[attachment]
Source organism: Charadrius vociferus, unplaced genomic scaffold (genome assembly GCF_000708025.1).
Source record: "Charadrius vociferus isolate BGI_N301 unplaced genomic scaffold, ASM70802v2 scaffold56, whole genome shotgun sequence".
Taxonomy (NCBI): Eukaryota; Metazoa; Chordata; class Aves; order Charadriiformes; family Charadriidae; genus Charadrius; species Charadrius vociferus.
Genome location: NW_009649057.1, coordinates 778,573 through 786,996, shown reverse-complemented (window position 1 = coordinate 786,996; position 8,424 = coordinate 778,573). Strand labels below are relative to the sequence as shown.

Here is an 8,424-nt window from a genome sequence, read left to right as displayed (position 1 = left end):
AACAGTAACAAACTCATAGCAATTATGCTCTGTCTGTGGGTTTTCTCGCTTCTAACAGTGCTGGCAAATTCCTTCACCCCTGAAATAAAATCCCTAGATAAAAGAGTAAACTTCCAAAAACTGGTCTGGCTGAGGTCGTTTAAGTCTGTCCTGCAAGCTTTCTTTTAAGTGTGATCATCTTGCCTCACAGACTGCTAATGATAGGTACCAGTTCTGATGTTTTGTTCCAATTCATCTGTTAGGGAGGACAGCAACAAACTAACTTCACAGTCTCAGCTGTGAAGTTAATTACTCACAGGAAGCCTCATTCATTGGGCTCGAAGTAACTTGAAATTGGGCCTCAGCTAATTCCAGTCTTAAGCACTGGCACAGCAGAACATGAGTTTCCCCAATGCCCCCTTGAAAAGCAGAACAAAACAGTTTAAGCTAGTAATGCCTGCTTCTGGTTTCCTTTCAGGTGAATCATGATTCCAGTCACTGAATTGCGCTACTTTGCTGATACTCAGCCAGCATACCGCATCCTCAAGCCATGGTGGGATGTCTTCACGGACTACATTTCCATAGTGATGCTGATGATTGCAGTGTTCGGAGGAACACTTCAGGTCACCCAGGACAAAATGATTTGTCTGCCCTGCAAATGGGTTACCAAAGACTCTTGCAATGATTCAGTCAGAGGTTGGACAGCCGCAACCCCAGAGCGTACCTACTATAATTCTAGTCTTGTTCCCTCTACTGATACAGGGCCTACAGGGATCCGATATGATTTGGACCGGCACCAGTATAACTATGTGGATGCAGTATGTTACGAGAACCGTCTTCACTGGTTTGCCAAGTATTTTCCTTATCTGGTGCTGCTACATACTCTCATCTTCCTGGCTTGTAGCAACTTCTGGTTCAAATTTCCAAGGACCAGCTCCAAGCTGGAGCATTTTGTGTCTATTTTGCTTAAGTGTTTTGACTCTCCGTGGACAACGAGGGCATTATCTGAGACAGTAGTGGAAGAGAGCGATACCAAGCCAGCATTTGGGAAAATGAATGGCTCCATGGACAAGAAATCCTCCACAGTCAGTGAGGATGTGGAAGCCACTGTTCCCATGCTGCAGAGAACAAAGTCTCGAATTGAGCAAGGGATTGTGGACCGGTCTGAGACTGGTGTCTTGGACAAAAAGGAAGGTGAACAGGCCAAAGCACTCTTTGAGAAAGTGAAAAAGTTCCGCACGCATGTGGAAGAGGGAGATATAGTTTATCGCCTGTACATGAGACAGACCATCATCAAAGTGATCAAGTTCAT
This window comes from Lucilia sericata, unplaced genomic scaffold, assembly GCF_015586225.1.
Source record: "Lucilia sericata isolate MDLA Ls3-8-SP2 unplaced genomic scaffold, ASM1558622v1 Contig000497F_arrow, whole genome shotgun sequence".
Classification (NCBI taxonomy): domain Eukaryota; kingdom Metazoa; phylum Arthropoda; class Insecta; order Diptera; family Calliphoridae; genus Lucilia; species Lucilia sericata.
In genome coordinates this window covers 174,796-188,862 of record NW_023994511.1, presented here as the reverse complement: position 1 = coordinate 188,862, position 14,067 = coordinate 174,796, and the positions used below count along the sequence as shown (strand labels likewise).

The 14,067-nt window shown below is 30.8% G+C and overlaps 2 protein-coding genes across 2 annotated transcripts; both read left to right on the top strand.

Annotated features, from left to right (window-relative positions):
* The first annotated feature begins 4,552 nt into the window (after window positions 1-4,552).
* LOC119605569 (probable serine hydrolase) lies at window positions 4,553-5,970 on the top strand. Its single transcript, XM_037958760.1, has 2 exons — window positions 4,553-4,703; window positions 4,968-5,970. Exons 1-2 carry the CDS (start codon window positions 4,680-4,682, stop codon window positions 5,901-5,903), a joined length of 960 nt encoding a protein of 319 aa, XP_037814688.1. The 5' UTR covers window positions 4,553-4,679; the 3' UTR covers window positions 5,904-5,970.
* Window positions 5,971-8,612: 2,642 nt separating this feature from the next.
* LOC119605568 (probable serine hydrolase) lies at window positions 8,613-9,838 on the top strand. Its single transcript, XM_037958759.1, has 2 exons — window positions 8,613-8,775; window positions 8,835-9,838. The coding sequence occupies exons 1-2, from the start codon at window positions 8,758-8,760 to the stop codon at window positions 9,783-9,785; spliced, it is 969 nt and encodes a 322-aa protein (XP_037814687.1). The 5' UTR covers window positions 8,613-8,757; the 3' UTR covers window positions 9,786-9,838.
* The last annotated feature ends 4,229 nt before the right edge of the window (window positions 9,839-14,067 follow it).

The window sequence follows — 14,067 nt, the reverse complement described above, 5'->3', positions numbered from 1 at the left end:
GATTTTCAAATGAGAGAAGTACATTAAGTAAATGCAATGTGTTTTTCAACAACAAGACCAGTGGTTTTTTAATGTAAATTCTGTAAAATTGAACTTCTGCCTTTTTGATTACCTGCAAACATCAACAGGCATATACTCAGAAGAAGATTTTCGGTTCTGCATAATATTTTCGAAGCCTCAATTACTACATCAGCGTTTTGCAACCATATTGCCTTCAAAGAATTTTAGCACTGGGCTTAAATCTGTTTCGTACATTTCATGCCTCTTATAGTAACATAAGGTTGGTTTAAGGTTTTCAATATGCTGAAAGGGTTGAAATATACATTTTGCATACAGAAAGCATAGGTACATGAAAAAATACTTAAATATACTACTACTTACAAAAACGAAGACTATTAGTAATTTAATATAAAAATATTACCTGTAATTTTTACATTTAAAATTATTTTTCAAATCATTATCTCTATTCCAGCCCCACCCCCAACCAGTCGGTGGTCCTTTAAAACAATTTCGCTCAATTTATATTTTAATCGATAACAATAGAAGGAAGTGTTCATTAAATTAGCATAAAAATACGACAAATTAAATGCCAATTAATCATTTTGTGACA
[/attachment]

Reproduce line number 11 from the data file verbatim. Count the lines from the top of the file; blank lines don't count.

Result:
The 14,067-nt window shown below is 30.8% G+C and overlaps 2 protein-coding genes across 2 annotated transcripts; both read left to right on the top strand.